Food of the Month~ Root Vegetables

Parsnips, Carrots, Sweet potato, Daikon, Turnips, do you know what all these vegetables have in common? They are all root vegetables. Just like the name implies, it is the root of the plant. This is the strong, constrictive, downward moving energy of the plant, what we refer to as, yang. These root vegetables have the strong grounding energy that many of us are missing.

Most people who consume the average American diet, are consuming many overly sweet foods, desserts, sodas, smoothies and tropical fruits. All of these foods are considered, yin. And most people only consume vegetables that grow on top of the ground: lettuce, tomatoes, cucumbers, broccoli and kale. And while these foods from Mother Earth are nutritious for you, we need to consider the energy of all the foods we are consuming. We need a balance between both the yin and yang energy foods. Unfortunately, many people are not familiar with the more grounding, yang energy root vegetables.

Parsnips are mildly sweet and creamy when cooked. They are high in silicon, fiber, calcium, potassium, Vitamin A and C. Carrots, have a wonderful sweet taste and are high in calcium phosphorus, Vitamin A and B vitamins. Daikon is in the radish family. When eaten raw it is pungent, but when cooked it becomes slightly sweet. It is great for digestion, and contains a substance that inhibits the formation of carcinogens in the body. Turnips are in the cabbage family and have high anticarcinogenic properties. Sweet Potatoes are rich and creamy and are the sweetest of the bunch. They are high in vitamin A and C and Calcium. All these naturally sweet, root vegetables also feed and nurture the spleen, pancreas and stomach. Here is a simple stew that highlights the individual flavors of these root vegetables.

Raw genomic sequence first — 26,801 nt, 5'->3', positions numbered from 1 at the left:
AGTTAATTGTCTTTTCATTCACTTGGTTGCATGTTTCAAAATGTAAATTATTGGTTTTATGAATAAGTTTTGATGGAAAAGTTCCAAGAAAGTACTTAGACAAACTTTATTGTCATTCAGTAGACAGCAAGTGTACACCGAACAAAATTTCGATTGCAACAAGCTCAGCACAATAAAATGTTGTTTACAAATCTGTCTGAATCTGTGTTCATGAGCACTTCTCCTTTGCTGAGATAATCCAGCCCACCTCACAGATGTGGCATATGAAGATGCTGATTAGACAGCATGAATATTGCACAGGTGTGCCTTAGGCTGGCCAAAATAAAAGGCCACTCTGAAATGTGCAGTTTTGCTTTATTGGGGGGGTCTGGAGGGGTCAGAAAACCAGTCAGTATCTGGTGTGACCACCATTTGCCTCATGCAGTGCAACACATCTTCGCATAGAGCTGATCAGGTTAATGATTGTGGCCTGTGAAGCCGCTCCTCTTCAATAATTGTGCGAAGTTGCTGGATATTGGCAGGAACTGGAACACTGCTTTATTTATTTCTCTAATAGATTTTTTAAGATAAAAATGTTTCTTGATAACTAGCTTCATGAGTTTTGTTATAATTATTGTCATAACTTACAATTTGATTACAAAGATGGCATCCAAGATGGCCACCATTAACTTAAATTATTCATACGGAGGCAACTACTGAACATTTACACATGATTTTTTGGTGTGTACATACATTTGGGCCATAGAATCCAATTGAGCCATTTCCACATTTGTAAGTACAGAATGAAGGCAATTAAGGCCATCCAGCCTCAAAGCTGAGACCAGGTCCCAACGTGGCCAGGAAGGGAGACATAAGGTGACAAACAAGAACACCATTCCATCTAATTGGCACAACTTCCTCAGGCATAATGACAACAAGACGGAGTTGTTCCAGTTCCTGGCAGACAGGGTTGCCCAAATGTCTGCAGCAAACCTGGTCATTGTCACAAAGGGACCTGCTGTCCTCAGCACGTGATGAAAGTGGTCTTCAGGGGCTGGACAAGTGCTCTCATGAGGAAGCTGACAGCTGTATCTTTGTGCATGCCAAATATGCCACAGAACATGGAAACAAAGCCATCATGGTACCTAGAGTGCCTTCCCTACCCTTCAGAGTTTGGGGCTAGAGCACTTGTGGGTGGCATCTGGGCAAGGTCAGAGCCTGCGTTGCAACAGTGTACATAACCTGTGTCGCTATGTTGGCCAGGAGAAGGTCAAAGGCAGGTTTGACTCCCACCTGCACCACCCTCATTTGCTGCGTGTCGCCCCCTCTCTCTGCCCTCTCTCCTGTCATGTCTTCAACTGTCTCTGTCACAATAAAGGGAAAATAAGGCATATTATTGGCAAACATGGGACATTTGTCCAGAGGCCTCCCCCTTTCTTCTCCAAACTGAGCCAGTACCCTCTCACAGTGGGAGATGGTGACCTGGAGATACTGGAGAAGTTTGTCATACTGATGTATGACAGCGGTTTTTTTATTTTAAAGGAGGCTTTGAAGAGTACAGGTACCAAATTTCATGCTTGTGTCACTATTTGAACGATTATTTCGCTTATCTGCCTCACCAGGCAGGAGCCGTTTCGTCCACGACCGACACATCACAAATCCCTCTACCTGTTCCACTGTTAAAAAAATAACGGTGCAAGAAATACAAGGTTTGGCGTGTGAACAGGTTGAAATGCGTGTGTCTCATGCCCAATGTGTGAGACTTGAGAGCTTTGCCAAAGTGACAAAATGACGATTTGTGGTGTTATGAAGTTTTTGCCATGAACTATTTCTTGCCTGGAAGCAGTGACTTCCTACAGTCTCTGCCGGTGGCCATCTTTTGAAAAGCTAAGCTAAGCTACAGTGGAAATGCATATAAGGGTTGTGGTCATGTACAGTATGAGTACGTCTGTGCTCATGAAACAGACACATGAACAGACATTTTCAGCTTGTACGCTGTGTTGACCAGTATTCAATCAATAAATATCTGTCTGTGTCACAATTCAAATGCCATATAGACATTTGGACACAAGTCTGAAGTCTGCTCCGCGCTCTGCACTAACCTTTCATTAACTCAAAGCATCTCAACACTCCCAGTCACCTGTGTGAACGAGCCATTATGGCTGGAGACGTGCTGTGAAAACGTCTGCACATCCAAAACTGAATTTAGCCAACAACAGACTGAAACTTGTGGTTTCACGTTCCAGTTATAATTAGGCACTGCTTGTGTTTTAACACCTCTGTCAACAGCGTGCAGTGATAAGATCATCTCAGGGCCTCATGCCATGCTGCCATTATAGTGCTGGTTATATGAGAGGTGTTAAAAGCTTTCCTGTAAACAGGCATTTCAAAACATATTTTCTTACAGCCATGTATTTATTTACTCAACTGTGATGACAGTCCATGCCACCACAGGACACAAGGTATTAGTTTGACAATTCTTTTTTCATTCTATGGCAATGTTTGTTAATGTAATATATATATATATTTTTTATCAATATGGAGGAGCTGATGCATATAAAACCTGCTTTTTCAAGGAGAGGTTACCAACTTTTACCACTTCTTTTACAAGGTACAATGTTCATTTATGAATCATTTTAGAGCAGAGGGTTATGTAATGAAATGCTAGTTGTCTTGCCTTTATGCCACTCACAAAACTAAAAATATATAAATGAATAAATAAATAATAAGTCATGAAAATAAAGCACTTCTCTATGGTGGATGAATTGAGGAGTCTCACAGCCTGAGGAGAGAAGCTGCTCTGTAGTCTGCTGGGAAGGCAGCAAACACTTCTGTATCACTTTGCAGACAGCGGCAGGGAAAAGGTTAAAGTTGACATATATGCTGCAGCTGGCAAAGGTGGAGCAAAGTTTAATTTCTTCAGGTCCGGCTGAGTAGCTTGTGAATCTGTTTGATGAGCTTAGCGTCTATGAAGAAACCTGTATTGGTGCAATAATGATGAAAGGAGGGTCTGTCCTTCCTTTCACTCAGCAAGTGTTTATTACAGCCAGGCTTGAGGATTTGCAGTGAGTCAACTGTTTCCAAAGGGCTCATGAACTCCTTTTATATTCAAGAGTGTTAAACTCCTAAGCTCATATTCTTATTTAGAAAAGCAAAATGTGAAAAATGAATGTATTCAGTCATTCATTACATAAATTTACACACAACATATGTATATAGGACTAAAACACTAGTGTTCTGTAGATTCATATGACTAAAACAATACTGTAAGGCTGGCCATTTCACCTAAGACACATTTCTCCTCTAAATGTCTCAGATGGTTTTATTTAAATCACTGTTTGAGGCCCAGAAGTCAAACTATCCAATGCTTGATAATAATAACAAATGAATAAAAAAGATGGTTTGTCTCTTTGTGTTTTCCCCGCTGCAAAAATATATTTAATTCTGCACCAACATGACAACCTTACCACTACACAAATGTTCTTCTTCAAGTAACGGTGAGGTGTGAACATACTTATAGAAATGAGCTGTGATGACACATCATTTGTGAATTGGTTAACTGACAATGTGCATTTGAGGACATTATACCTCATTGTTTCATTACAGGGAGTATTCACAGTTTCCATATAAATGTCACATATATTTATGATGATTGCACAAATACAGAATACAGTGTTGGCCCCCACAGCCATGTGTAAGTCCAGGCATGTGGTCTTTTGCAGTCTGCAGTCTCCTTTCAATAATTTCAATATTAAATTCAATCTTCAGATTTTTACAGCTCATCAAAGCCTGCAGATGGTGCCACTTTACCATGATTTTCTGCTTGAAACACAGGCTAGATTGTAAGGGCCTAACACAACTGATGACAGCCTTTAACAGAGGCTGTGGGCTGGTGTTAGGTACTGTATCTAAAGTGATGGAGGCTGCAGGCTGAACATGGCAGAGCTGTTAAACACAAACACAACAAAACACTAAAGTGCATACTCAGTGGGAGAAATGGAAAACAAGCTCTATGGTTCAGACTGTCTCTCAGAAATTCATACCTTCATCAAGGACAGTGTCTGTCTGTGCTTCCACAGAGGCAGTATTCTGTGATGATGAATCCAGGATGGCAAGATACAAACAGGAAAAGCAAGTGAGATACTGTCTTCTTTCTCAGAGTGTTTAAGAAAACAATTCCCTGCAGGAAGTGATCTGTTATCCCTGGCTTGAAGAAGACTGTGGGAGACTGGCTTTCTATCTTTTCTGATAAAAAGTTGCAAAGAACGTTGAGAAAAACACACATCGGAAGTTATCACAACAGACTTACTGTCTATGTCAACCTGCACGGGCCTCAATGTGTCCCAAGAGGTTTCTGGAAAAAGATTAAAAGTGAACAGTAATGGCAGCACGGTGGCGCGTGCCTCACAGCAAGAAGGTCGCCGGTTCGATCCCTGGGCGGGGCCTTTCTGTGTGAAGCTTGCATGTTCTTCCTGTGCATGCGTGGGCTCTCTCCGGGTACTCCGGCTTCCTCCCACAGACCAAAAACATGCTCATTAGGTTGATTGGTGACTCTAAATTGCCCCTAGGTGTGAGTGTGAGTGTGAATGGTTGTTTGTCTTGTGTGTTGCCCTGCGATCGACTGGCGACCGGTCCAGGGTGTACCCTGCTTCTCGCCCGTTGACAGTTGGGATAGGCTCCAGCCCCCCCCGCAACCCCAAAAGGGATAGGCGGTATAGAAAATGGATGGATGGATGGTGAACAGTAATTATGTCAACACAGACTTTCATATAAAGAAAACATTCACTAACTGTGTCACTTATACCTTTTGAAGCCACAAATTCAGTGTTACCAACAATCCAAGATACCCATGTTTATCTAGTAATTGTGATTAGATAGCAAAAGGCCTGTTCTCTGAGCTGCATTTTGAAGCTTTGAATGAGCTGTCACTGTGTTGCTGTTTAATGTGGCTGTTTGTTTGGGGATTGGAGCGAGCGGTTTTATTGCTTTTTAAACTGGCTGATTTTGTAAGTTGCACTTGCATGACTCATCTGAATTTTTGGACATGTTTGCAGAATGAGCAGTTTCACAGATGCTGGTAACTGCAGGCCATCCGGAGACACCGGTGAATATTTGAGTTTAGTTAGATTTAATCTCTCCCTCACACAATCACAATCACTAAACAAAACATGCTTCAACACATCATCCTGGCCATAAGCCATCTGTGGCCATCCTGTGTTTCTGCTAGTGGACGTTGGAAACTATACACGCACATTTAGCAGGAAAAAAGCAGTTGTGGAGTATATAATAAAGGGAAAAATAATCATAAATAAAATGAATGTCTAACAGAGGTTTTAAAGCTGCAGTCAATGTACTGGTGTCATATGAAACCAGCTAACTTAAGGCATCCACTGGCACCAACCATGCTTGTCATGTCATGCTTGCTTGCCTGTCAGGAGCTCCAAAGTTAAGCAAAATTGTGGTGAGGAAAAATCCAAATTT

Root Vegetable Stew
1 sweet potato
2 parsnips
2 carrots
2 turnips
1 (6 inch) piece daikon
1 3/4 cup water
2 1/2 tsp. sea salt
1 tsp. basil
1 tsp. thyme
2 T. arrowroot
2 T. minced kale as garnish

Cut all vegetables in medium size pieces and all the same size. Put the vegetables in a large pot, each in its own spot, like pieces of pie. Pour water over, cover, bring to a boil. Reduce heat to simmer and simmer for 15 minutes until vegetables are fork tender. Add the sea salt, basil and thyme. Slowly sprinkle and stir on the arrowroot. The stew will thicken as you add the arrowroot and stir. Garnish with the minced kale.

Valerie Wilson

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About the writer: Valerie Wilson

Valerie Wilson is a chef, author, counselor, and host of "Healthy Cooking with Macro Val" on BMSRadio. She teaches macrobiotic, vegan cooking classes in Westland, Mi.

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